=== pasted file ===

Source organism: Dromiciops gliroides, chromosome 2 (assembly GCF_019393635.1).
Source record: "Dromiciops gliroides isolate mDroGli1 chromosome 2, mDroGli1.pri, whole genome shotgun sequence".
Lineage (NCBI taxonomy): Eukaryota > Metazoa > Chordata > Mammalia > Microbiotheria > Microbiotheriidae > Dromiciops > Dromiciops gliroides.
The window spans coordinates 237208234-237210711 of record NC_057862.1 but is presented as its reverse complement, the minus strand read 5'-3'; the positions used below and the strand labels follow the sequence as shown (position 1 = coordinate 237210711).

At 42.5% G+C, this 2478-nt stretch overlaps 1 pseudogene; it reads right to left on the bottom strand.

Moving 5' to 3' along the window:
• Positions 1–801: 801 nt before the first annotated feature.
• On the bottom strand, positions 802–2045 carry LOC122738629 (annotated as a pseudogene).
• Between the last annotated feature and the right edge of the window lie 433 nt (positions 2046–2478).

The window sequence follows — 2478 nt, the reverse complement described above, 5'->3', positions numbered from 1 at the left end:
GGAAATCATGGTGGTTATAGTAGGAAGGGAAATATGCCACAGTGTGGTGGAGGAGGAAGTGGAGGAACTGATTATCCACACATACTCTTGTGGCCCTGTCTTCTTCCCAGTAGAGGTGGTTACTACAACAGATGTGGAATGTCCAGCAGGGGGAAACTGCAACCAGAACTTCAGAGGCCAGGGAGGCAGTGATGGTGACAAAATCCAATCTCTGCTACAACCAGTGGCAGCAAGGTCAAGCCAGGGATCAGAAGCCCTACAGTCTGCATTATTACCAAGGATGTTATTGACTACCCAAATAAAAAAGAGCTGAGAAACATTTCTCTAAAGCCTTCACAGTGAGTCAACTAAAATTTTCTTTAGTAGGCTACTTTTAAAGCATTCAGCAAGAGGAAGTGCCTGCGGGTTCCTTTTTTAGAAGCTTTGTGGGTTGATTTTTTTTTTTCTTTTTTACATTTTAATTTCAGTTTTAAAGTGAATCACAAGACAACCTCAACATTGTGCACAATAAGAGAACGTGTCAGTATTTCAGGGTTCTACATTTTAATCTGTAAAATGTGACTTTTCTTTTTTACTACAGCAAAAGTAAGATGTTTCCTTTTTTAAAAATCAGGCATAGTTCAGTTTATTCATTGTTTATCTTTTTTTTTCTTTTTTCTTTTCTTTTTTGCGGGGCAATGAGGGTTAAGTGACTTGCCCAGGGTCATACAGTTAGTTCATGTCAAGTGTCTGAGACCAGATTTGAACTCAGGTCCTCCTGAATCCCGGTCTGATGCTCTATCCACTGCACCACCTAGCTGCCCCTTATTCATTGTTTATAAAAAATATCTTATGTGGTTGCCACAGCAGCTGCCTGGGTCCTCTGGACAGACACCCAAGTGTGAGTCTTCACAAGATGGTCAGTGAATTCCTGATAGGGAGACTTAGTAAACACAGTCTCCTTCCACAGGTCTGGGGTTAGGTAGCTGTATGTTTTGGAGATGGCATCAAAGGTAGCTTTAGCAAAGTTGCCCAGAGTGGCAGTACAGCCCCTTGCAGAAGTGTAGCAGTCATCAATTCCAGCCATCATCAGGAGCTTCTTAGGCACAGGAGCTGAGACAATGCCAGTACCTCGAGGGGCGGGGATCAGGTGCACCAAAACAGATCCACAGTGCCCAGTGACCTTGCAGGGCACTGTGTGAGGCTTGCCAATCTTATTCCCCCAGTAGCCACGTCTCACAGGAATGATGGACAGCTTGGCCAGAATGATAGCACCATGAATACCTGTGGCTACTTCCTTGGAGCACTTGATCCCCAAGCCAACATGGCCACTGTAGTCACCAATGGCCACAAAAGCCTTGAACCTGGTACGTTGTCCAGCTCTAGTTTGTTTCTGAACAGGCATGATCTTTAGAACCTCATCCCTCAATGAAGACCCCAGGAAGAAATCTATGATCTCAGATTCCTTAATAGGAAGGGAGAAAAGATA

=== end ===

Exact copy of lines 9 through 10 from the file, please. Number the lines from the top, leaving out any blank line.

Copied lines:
• Between the last annotated feature and the right edge of the window lie 433 nt (positions 2046–2478).

The window sequence follows — 2478 nt, the reverse complement described above, 5'->3', positions numbered from 1 at the left end: